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Is there a way to make awk detect content separated by commas (or any other character) instead of spaces?

e.g. a file (.csv) contains a list of contacts in the format "title","first-name","last-name","e-mail". How would you use awk to print all the first names?

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  • awk -F, '{print $2}' -F specifies field separator and 2nd field is where first name is stored – MelBurslan Feb 17 '16 at 14:54
  • @MelBurslan Thank you. A small additional question: the tutorial I'm working through puts the single quote marks inside the brackets: awk {'print $2'}. Is one (i.e. inside or outside) better than the other / preferred? – penname Feb 17 '16 at 15:09
  • makes no difference which one comes first. It is a programming style. From my personal experience, awk -F, '{ awk commands here }' is the preferred usage, but at the end it doesn't matter if ' or { comes first. It even works with wrong order of signs, such as awk -F, '{print $2'} filename.. notice the open and close sequence of signs. But it is a very sloppy programming exercise and should not be encouraged, in my opinion – MelBurslan Feb 17 '16 at 15:21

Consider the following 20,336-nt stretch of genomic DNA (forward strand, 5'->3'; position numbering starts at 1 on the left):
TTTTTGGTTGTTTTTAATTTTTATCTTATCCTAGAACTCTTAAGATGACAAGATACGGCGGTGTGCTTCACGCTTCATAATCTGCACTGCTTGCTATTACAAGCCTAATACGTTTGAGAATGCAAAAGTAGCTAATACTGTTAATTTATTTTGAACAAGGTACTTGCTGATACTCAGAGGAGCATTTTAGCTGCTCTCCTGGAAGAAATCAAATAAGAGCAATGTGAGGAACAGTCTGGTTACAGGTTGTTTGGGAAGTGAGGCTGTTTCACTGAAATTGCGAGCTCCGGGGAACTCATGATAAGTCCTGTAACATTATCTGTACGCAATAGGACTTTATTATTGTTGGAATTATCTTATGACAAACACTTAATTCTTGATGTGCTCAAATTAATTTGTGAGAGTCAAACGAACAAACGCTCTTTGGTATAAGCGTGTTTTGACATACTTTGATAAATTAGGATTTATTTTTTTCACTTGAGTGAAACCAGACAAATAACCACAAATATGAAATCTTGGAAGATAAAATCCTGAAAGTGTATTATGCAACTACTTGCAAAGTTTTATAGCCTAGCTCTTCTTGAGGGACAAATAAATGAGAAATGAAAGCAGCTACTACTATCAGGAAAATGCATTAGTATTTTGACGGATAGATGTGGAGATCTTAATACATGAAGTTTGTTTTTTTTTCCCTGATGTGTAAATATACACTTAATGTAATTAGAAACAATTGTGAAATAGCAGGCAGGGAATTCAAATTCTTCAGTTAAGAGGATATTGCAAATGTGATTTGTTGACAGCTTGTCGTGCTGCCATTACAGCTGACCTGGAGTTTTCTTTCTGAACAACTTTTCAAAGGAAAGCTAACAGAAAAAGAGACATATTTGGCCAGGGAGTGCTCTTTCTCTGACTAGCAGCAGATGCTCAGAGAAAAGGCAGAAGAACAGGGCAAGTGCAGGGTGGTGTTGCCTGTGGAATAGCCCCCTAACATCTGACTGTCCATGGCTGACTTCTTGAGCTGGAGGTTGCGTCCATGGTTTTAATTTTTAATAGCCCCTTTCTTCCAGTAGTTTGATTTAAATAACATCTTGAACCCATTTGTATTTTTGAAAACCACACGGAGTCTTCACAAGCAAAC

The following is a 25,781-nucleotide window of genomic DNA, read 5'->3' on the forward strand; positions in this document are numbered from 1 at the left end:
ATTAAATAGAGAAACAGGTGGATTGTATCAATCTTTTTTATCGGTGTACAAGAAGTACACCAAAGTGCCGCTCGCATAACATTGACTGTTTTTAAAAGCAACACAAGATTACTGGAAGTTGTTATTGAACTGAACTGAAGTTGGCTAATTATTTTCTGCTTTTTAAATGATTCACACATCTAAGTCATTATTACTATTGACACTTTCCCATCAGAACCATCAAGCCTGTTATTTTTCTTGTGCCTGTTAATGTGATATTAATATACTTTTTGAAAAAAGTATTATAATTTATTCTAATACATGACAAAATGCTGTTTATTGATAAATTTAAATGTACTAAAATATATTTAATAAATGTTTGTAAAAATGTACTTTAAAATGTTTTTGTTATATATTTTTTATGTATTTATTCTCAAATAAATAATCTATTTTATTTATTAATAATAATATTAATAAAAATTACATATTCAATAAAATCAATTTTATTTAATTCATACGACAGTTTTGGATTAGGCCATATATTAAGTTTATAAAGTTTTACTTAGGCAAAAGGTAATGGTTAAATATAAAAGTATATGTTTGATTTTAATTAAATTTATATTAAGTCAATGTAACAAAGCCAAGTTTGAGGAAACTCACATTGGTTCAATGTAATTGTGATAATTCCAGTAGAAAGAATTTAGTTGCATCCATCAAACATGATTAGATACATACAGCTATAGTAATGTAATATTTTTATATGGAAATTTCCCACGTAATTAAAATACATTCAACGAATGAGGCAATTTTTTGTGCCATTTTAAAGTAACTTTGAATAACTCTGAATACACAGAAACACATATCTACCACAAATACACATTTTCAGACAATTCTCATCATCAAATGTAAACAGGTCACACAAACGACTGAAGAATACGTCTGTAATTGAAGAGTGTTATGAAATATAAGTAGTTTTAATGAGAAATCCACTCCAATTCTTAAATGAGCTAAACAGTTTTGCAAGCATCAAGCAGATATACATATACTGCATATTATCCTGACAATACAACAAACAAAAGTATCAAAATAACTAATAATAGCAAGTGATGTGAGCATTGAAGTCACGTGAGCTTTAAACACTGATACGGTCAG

• @MelBurslan Thank you - that's very helpful. – penname Feb 17 '16 at 16:17
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You need to set the field separator, either as a command line option

awk -F, '{print $2}' file.csv

or using the built-in FS variable

awk 'BEGIN{FS=","} {print $2}' file.csv
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